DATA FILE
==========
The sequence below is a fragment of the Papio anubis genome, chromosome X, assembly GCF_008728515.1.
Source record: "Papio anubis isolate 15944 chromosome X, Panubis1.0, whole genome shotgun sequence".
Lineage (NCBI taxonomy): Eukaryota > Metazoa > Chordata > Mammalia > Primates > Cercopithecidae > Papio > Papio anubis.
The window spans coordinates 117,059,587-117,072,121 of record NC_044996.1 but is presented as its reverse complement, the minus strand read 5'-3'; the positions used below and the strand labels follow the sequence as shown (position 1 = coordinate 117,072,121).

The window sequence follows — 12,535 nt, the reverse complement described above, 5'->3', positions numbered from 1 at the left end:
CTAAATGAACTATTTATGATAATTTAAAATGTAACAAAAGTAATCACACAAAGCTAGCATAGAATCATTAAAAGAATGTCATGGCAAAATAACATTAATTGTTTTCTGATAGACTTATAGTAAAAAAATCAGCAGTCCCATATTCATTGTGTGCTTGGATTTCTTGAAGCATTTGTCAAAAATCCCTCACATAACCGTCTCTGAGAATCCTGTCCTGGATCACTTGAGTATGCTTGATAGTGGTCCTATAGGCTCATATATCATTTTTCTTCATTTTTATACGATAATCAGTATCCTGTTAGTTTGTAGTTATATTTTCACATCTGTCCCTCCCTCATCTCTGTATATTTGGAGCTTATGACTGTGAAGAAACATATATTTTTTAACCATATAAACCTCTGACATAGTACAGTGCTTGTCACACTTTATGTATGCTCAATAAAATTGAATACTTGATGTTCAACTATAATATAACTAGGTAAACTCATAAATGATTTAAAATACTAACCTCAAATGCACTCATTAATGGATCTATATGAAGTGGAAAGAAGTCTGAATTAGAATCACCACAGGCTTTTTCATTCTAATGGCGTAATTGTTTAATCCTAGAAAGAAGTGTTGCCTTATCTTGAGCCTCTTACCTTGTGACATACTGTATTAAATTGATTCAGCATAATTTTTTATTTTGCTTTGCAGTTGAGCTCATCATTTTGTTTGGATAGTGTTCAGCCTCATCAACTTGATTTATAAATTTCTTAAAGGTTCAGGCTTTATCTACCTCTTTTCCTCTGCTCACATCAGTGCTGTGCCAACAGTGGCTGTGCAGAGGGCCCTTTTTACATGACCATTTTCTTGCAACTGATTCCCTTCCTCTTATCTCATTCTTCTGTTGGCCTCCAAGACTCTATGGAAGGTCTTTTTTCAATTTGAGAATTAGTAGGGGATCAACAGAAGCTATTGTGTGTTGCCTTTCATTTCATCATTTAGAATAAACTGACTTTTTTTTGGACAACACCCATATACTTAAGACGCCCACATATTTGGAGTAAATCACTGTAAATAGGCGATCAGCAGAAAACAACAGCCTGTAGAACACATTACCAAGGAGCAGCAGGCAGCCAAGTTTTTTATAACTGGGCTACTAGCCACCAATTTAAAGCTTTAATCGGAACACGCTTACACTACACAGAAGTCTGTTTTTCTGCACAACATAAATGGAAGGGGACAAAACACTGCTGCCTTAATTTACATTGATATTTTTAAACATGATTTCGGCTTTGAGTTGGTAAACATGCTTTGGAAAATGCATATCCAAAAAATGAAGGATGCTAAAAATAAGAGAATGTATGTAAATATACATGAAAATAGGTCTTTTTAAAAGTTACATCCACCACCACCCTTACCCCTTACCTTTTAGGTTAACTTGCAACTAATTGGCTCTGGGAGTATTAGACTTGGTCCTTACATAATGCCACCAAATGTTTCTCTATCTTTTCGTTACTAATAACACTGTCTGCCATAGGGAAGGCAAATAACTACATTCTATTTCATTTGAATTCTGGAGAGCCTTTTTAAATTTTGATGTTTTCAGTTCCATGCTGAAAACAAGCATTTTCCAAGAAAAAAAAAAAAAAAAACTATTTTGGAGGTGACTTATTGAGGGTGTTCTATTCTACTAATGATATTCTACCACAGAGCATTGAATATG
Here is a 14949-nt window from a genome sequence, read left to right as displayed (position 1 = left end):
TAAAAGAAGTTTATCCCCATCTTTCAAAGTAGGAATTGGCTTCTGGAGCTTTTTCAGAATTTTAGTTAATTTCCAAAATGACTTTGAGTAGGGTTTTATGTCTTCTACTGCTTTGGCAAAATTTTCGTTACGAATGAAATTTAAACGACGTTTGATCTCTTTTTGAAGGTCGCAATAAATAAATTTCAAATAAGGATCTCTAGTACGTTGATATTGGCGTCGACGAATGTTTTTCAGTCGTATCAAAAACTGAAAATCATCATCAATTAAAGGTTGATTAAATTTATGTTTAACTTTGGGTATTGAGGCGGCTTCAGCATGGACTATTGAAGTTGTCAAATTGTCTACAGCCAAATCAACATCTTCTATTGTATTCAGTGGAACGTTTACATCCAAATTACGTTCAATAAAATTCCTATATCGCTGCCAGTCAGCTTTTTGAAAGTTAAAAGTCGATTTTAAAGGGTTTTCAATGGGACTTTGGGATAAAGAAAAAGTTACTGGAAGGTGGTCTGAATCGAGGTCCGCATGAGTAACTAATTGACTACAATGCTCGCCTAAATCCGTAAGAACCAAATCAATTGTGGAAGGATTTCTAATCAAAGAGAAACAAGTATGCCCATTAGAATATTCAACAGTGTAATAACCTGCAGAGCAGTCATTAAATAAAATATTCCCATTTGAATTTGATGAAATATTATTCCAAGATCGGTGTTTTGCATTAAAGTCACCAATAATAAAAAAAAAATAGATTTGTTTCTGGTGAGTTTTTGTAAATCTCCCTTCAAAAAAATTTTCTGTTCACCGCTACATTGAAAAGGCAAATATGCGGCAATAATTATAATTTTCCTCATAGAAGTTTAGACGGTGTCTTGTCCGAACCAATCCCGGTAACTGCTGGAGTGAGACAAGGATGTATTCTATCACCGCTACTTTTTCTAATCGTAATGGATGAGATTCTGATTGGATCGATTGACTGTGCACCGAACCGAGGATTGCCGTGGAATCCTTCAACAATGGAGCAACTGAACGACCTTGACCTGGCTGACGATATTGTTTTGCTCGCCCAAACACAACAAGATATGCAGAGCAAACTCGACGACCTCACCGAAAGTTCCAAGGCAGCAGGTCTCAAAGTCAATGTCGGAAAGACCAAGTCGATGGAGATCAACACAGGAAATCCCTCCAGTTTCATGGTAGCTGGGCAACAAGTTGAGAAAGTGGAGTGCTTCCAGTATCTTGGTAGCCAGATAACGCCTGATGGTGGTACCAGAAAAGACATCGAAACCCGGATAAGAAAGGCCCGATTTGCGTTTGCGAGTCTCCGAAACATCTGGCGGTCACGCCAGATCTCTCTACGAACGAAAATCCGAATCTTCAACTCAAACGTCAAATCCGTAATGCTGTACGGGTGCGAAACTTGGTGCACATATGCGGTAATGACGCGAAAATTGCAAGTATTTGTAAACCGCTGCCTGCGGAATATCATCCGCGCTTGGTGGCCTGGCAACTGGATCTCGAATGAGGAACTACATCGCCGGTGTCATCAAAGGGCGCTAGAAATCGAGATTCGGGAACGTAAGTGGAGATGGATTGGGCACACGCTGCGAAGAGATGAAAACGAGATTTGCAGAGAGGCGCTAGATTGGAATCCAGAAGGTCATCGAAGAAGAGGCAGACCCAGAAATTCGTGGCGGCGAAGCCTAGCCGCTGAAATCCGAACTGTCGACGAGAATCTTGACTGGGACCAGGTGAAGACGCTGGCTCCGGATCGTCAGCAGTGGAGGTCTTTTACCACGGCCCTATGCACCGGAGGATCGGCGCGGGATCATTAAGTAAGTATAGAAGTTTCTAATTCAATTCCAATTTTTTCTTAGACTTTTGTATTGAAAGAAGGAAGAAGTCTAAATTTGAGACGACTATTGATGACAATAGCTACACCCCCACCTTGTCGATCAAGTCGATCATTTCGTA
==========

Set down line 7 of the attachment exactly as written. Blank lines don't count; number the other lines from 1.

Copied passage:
Here is a 14949-nt window from a genome sequence, read left to right as displayed (position 1 = left end):